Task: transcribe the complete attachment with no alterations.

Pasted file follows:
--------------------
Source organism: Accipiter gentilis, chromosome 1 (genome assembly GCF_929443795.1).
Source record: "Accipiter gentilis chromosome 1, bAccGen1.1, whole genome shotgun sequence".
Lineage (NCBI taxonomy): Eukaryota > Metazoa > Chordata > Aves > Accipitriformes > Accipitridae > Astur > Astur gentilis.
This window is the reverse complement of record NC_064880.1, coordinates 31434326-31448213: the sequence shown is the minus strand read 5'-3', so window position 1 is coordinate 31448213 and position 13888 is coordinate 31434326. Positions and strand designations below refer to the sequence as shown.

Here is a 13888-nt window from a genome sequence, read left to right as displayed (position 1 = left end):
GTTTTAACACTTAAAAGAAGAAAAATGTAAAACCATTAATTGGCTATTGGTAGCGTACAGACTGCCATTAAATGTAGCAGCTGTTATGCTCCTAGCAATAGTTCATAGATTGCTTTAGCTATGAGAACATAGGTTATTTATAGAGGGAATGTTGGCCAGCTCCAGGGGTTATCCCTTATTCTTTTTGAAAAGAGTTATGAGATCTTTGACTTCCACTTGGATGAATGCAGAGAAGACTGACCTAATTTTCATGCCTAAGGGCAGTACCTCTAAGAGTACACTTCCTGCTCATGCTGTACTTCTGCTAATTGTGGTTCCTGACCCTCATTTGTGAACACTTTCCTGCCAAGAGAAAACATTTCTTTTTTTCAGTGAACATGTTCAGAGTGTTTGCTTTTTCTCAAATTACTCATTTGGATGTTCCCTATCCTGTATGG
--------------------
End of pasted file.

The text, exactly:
Source organism: Accipiter gentilis, chromosome 1 (genome assembly GCF_929443795.1).
Source record: "Accipiter gentilis chromosome 1, bAccGen1.1, whole genome shotgun sequence".
Lineage (NCBI taxonomy): Eukaryota > Metazoa > Chordata > Aves > Accipitriformes > Accipitridae > Astur > Astur gentilis.
This window is the reverse complement of record NC_064880.1, coordinates 31434326-31448213: the sequence shown is the minus strand read 5'-3', so window position 1 is coordinate 31448213 and position 13888 is coordinate 31434326. Positions and strand designations below refer to the sequence as shown.

Here is a 13888-nt window from a genome sequence, read left to right as displayed (position 1 = left end):
GTTTTAACACTTAAAAGAAGAAAAATGTAAAACCATTAATTGGCTATTGGTAGCGTACAGACTGCCATTAAATGTAGCAGCTGTTATGCTCCTAGCAATAGTTCATAGATTGCTTTAGCTATGAGAACATAGGTTATTTATAGAGGGAATGTTGGCCAGCTCCAGGGGTTATCCCTTATTCTTTTTGAAAAGAGTTATGAGATCTTTGACTTCCACTTGGATGAATGCAGAGAAGACTGACCTAATTTTCATGCCTAAGGGCAGTACCTCTAAGAGTACACTTCCTGCTCATGCTGTACTTCTGCTAATTGTGGTTCCTGACCCTCATTTGTGAACACTTTCCTGCCAAGAGAAAACATTTCTTTTTTTCAGTGAACATGTTCAGAGTGTTTGCTTTTTCTCAAATTACTCATTTGGATGTTCCCTATCCTGTATGG